McDonald's (MCD -1.07%) first-quarter results weren't nearly as bad as one might expect, because the downdraft experienced in March when the coronavirus pandemic set in was offset by better the better results from January and February.

Yet President and CEO Chris Kempczinski is ensuring the company has plenty of liquidity to survive the crisis by announcing a series of moves to preserve its financial flexibility, including raising $6.5 billion in the debt markets and putting the brakes on McDonald's restaurant remodeling program.

The exterior of McDonald's.

Image source: McDonald's.

Upgrades put on hold

The Experience of the Future (EOF) program has been a key component of McDonald's Velocity Growth Plan, which launched in 2017 to retain the customers it has and bring back those who left over the years.

The EOF remodels result in new interiors, self-ordering kiosks, curbside pick-up, and AI-powered menu ordering boards at its drive-through lanes. Yet the upgrades are expensive, even though nearly 10,000 of McDonald's 14,000 restaurants have already been converted.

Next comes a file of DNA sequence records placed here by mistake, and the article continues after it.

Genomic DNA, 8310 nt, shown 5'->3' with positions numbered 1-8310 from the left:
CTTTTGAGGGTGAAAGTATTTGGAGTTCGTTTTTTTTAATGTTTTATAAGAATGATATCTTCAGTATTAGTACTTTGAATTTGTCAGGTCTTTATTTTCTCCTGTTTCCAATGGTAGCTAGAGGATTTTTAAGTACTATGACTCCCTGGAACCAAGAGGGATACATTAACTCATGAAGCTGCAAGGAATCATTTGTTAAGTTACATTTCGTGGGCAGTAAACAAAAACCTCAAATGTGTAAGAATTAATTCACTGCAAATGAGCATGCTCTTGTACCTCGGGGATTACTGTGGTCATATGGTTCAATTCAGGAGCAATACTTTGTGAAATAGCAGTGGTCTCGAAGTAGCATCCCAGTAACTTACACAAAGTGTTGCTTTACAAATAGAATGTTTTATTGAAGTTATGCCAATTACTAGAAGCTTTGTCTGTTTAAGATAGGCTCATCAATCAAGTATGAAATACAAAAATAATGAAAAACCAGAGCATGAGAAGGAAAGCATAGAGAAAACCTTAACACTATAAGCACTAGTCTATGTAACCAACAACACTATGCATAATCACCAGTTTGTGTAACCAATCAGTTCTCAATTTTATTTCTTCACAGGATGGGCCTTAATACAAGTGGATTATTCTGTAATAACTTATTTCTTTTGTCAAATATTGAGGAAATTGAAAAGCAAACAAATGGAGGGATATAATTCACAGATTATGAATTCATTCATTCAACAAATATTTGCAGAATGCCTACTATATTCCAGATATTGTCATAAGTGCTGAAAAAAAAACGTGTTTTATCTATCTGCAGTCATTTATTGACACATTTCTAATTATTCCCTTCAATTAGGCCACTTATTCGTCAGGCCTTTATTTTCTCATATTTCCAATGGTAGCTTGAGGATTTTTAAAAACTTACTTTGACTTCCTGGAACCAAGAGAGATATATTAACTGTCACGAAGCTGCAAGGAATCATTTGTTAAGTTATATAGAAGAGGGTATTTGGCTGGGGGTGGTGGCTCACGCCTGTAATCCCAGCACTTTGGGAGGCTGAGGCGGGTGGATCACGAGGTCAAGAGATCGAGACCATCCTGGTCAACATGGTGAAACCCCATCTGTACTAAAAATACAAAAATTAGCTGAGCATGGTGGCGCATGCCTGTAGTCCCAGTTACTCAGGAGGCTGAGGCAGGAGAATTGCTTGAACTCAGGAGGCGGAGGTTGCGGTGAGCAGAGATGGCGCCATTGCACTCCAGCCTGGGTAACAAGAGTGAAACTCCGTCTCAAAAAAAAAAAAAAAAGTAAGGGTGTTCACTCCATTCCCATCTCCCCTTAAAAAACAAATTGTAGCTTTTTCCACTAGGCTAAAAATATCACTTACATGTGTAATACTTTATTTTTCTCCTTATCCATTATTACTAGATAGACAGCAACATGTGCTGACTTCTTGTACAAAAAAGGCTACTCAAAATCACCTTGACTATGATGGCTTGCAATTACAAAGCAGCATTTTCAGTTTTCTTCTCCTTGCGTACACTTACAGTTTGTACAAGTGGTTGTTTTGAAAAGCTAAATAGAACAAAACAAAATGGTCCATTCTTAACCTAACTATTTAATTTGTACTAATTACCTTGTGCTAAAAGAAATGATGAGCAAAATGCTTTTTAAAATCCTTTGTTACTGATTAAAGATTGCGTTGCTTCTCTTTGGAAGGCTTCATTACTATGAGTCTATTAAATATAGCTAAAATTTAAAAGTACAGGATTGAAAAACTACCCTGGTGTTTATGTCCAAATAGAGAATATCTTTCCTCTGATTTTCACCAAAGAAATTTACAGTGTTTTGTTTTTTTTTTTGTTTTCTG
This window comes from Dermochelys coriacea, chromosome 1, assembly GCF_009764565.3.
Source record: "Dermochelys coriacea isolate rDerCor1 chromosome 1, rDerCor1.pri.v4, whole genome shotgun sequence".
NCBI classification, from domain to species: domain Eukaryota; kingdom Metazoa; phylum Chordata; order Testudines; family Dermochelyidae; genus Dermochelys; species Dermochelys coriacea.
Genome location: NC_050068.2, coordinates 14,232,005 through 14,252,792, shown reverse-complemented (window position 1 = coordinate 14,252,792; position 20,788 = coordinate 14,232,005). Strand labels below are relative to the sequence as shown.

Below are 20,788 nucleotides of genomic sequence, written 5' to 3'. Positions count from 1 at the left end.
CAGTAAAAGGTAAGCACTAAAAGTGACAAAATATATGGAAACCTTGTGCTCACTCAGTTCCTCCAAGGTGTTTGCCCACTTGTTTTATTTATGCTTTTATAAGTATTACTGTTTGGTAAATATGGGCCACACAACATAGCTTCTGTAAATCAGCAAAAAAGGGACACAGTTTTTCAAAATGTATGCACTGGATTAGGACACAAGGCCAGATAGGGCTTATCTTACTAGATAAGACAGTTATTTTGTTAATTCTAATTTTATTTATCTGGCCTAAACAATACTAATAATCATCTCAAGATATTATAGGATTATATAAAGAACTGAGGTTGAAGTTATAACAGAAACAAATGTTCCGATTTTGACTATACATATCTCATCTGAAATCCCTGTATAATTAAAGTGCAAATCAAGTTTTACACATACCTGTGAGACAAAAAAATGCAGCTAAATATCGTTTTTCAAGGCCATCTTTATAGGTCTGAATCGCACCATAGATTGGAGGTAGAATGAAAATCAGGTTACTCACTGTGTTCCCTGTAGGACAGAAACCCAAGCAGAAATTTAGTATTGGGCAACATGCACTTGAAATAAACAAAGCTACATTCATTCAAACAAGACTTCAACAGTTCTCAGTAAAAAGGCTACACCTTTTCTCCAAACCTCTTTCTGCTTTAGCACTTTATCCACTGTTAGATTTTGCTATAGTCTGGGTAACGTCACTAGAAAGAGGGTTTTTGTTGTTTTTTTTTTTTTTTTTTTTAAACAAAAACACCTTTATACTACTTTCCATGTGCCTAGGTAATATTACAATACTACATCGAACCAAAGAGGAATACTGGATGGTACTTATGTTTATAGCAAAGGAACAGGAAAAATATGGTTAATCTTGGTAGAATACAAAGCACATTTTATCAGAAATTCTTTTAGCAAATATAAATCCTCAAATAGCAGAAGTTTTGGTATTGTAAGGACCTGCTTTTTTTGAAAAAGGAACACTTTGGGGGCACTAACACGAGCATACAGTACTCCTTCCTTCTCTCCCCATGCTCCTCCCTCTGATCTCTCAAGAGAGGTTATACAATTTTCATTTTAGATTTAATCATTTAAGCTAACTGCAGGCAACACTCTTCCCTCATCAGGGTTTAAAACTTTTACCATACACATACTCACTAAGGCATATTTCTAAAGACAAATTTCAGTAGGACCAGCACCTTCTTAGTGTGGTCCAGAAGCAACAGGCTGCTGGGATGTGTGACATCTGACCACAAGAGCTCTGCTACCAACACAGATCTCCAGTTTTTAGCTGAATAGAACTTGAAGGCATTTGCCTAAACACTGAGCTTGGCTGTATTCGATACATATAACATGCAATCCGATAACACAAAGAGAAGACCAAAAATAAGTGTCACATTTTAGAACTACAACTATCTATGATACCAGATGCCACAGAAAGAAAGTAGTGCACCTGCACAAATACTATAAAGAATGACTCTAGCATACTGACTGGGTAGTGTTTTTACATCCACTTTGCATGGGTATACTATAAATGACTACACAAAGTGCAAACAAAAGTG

Kempczinski said in a statement, "While the disruption means our business is faced with immediate challenges, we believe our agility has positioned us well to adapt and continue to serve customers where it is safe to do so."

In addition to slowing restaurant upgrades, McDonald's is also reducing the pace of new restaurant openings in most markets.

The restaurant operator says around 75% of its restaurants globally are operational, and 99% of them in the U.S. are as well. Its domestic locations are also the most developed for enduring through the pandemic as they have a broad range of drive-through, pickup, and delivery options. Many of its restaurants in international markets have limited options, and all restaurants in France, the U.K., Spain, and Italy have been closed.